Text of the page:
Rajat Gupta's appeal to void insider trading conviction fails
Former Goldman Sachs Group Inc director Rajat Gupta lost his bid to overturn his insider trading conviction for passing tips about the bank's financial results and a crucial investment from Warren Buffett's Berkshire Hathaway Inc.Updated: Jul 03, 2015 11:02 IST
Former Goldman Sachs Group Inc director Rajat Gupta lost his bid to overturn his insider trading conviction for passing tips about the bank's financial results and a crucial investment from Warren Buffett's Berkshire Hathaway Inc.
US District Judge Jed Rakoff in Manhattan on Thursday rejected Gupta's argument that his tips to Galleon Group hedge fund founder Raj Rajaratnam were not illegal because his longtime friend gave him nothing valuable in return.
Gupta, 66, who is also a former McKinsey & Co global managing director, is serving a two-year prison term, and eligible for release next March.
Evidence against him included a Sept. 23, 2008 phone call during the financial crisis, minutes before Goldman announced a $5 billion investment from Berkshire, in which Rajaratnam told a trader that "something good might happen to Goldman," based on a source whom prosecutors said was Gupta.
Gary Naftalis, a lawyer for Gupta, was not immediately available for comment.
In seeking to void his conviction, Gupta cited a Dec. 10 ruling by the 2nd US Circuit Court of Appeals that overturned the insider trading convictions of hedge fund managers Todd Newman and Anthony Chiasson.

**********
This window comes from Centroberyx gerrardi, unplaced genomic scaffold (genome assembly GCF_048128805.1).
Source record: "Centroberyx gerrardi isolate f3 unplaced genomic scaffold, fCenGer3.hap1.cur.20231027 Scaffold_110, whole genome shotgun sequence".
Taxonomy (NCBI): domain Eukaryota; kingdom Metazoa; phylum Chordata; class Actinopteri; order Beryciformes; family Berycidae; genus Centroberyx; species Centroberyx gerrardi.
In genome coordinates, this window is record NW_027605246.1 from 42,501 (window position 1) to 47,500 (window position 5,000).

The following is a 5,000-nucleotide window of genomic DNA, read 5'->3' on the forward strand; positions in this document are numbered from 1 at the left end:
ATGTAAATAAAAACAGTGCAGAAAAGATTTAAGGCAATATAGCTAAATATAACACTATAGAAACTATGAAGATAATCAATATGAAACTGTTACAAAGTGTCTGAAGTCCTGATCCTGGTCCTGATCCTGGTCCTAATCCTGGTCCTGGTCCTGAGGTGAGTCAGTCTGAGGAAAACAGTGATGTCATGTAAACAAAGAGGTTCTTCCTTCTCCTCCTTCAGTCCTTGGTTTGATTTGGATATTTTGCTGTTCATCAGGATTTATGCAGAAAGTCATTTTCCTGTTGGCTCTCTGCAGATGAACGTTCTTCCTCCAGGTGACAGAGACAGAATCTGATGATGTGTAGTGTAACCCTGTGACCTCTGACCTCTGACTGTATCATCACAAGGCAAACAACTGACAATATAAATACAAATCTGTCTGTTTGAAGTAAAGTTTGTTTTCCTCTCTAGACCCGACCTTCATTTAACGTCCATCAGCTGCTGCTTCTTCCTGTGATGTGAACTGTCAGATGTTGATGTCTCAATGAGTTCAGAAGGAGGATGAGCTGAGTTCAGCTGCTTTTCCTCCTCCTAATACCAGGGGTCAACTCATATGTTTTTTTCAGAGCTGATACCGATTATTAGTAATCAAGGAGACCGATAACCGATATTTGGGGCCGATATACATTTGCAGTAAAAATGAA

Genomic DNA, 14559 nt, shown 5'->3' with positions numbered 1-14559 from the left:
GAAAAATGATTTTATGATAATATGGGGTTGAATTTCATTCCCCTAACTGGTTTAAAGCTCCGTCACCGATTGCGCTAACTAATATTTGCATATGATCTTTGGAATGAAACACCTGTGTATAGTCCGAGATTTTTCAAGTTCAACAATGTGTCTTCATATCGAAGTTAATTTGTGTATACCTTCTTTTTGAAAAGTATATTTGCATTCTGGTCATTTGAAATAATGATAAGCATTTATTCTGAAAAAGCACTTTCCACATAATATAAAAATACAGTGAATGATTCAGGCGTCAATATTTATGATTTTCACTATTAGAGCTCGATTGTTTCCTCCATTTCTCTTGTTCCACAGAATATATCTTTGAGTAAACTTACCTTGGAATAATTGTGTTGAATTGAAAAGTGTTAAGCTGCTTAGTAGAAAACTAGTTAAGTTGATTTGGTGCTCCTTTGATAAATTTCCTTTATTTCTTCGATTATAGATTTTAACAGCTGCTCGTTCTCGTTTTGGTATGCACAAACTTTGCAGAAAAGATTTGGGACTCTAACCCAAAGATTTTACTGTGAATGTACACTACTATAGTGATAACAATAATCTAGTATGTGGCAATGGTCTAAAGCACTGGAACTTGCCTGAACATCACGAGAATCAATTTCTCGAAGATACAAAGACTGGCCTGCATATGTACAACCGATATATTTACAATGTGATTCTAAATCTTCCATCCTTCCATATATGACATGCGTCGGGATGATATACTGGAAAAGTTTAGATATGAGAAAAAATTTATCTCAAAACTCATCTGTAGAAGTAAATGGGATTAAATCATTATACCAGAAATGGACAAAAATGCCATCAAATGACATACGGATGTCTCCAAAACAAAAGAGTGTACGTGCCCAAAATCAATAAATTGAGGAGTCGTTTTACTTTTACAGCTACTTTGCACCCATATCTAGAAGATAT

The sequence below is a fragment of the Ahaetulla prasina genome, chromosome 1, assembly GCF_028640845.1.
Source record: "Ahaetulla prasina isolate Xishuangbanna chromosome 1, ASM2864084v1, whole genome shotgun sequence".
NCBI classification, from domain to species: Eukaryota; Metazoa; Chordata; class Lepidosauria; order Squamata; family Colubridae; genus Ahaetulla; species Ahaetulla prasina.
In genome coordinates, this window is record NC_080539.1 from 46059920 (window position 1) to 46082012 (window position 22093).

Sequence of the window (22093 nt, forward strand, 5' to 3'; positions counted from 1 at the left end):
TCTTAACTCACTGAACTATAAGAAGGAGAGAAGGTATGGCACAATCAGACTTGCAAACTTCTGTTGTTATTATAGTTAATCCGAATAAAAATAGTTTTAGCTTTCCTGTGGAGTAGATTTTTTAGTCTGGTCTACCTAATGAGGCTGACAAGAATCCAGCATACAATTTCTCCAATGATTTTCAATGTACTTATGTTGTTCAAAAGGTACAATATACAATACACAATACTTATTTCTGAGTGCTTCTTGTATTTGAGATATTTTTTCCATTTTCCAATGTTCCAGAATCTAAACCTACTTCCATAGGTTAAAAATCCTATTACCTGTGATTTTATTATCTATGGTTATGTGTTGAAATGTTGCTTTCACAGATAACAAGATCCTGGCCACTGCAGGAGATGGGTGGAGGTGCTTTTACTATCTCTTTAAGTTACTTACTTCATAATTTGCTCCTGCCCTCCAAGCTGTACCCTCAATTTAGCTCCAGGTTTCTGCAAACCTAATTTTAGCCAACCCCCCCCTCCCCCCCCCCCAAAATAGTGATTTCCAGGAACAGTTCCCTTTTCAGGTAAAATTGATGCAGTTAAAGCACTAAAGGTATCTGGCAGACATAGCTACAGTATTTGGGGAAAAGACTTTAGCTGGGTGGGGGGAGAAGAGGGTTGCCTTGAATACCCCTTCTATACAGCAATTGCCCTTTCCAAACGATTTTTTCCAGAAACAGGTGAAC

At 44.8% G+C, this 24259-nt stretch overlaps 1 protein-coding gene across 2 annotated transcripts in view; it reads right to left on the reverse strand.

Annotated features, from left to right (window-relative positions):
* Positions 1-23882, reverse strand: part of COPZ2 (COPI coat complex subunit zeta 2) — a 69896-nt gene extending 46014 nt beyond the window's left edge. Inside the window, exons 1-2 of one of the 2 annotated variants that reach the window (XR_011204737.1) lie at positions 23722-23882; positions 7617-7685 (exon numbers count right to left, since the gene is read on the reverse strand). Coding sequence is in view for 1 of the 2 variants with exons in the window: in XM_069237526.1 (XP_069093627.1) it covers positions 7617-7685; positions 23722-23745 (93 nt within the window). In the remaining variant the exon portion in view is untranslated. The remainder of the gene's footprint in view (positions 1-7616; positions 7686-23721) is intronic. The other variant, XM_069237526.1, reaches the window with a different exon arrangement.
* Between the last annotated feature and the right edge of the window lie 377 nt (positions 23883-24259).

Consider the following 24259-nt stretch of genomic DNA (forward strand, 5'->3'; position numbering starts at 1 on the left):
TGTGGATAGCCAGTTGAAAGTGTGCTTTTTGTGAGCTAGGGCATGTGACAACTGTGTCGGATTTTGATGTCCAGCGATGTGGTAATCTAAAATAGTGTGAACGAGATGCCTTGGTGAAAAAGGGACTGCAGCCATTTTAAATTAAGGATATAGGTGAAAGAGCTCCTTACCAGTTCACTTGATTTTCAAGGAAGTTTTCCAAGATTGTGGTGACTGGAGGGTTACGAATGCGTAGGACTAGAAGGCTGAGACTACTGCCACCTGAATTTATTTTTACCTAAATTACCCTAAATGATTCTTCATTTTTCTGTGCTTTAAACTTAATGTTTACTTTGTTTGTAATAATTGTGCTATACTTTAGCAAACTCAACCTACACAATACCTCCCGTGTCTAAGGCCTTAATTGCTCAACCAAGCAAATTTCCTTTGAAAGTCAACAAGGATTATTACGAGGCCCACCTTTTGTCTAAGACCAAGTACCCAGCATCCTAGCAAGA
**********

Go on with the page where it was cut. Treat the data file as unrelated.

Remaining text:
That court said insider trading required knowledge that insiders who passed confidential tips did so in exchange for personal benefits "of some consequence."
It also said that if close friends are involved, there must be evidence of an exchange that is "objective, consequential, and represents at least a potential gain of a pecuniary or similarly valuable nature."
Rakoff concluded that the Newman ruling addresses the liability of tippees like Rajaratnam, not tippers like Gupta.
And even if it did cover tippers, Rakoff said the necessary benefit existed because Gupta and Voyager Capital Partners Ltd, in which Gupta held a $10 million stake, invested in Galleon and stood to benefit if Rajaratnam traded successfully.
"It is thus clear even on Gupta's own reading of Newman, let alone on the reading this court gives it, that Gupta cannot satisfy any part of his claim," Rakoff wrote.
Rajaratnam also invoked the Newman ruling in trying to throw out a $92.8 million penalty in a related US Securities and Exchange Commission civil case. He is also trying to void part of his conviction and shorten his 11-year prison term.
The US Department of Justice is weighing whether to appeal the Newman ruling to the U.S. Supreme Court.
The case is US v. Gupta, U.S. District Court, Southern District of New York, No. 11-cr-00907.